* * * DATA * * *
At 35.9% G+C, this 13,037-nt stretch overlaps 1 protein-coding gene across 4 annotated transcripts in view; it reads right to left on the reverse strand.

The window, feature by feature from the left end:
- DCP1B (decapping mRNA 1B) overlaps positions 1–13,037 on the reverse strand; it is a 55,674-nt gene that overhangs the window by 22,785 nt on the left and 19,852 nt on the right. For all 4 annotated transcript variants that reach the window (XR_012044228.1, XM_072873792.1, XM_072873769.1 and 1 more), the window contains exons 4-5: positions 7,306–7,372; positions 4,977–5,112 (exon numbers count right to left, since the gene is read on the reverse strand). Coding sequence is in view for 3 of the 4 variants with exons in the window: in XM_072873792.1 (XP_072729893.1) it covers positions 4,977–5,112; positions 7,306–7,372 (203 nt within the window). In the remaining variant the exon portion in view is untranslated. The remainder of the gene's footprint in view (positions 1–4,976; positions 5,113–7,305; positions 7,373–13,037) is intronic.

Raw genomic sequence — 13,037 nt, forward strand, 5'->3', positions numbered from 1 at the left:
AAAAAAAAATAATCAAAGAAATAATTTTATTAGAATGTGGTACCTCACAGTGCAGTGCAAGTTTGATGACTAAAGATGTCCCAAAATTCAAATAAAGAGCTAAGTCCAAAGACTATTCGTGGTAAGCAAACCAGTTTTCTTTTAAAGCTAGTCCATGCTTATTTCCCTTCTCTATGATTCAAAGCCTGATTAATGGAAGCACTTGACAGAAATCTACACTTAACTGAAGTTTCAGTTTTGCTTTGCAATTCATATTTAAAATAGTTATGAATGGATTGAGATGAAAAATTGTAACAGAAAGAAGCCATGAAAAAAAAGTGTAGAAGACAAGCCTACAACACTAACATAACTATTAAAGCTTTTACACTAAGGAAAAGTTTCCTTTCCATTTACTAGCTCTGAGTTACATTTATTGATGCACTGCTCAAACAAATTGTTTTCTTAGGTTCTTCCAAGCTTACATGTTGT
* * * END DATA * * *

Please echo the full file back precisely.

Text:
At 35.9% G+C, this 13,037-nt stretch overlaps 1 protein-coding gene across 4 annotated transcripts in view; it reads right to left on the reverse strand.

The window, feature by feature from the left end:
- DCP1B (decapping mRNA 1B) overlaps positions 1–13,037 on the reverse strand; it is a 55,674-nt gene that overhangs the window by 22,785 nt on the left and 19,852 nt on the right. For all 4 annotated transcript variants that reach the window (XR_012044228.1, XM_072873792.1, XM_072873769.1 and 1 more), the window contains exons 4-5: positions 7,306–7,372; positions 4,977–5,112 (exon numbers count right to left, since the gene is read on the reverse strand). Coding sequence is in view for 3 of the 4 variants with exons in the window: in XM_072873792.1 (XP_072729893.1) it covers positions 4,977–5,112; positions 7,306–7,372 (203 nt within the window). In the remaining variant the exon portion in view is untranslated. The remainder of the gene's footprint in view (positions 1–4,976; positions 5,113–7,305; positions 7,373–13,037) is intronic.

Raw genomic sequence — 13,037 nt, forward strand, 5'->3', positions numbered from 1 at the left:
AAAAAAAAATAATCAAAGAAATAATTTTATTAGAATGTGGTACCTCACAGTGCAGTGCAAGTTTGATGACTAAAGATGTCCCAAAATTCAAATAAAGAGCTAAGTCCAAAGACTATTCGTGGTAAGCAAACCAGTTTTCTTTTAAAGCTAGTCCATGCTTATTTCCCTTCTCTATGATTCAAAGCCTGATTAATGGAAGCACTTGACAGAAATCTACACTTAACTGAAGTTTCAGTTTTGCTTTGCAATTCATATTTAAAATAGTTATGAATGGATTGAGATGAAAAATTGTAACAGAAAGAAGCCATGAAAAAAAAGTGTAGAAGACAAGCCTACAACACTAACATAACTATTAAAGCTTTTACACTAAGGAAAAGTTTCCTTTCCATTTACTAGCTCTGAGTTACATTTATTGATGCACTGCTCAAACAAATTGTTTTCTTAGGTTCTTCCAAGCTTACATGTTGT